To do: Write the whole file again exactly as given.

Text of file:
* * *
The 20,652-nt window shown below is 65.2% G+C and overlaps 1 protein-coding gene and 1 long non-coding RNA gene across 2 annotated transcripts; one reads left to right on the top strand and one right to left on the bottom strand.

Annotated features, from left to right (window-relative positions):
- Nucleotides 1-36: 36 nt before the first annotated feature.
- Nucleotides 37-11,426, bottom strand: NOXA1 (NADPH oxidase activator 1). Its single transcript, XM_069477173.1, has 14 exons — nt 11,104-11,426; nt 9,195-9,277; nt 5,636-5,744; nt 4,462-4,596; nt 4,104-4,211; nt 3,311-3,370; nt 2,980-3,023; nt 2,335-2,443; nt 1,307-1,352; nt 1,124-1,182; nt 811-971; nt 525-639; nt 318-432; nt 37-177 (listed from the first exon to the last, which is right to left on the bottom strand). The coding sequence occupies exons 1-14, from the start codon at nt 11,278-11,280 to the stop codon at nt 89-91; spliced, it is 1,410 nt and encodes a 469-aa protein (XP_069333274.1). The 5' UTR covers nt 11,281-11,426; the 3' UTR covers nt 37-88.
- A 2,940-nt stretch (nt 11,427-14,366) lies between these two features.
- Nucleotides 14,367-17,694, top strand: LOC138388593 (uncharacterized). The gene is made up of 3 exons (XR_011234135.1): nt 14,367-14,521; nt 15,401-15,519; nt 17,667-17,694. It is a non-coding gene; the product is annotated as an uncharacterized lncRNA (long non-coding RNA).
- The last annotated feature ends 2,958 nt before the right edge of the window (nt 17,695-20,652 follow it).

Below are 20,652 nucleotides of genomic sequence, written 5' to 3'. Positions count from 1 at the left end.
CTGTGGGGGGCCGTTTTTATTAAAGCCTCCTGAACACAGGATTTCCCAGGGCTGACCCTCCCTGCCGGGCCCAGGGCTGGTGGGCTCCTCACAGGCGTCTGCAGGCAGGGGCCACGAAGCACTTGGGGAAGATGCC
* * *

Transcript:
The 20,652-nt window shown below is 65.2% G+C and overlaps 1 protein-coding gene and 1 long non-coding RNA gene across 2 annotated transcripts; one reads left to right on the top strand and one right to left on the bottom strand.

Annotated features, from left to right (window-relative positions):
- Nucleotides 1-36: 36 nt before the first annotated feature.
- Nucleotides 37-11,426, bottom strand: NOXA1 (NADPH oxidase activator 1). Its single transcript, XM_069477173.1, has 14 exons — nt 11,104-11,426; nt 9,195-9,277; nt 5,636-5,744; nt 4,462-4,596; nt 4,104-4,211; nt 3,311-3,370; nt 2,980-3,023; nt 2,335-2,443; nt 1,307-1,352; nt 1,124-1,182; nt 811-971; nt 525-639; nt 318-432; nt 37-177 (listed from the first exon to the last, which is right to left on the bottom strand). The coding sequence occupies exons 1-14, from the start codon at nt 11,278-11,280 to the stop codon at nt 89-91; spliced, it is 1,410 nt and encodes a 469-aa protein (XP_069333274.1). The 5' UTR covers nt 11,281-11,426; the 3' UTR covers nt 37-88.
- A 2,940-nt stretch (nt 11,427-14,366) lies between these two features.
- Nucleotides 14,367-17,694, top strand: LOC138388593 (uncharacterized). The gene is made up of 3 exons (XR_011234135.1): nt 14,367-14,521; nt 15,401-15,519; nt 17,667-17,694. It is a non-coding gene; the product is annotated as an uncharacterized lncRNA (long non-coding RNA).
- The last annotated feature ends 2,958 nt before the right edge of the window (nt 17,695-20,652 follow it).

Below are 20,652 nucleotides of genomic sequence, written 5' to 3'. Positions count from 1 at the left end.
CTGTGGGGGGCCGTTTTTATTAAAGCCTCCTGAACACAGGATTTCCCAGGGCTGACCCTCCCTGCCGGGCCCAGGGCTGGTGGGCTCCTCACAGGCGTCTGCAGGCAGGGGCCACGAAGCACTTGGGGAAGATGCC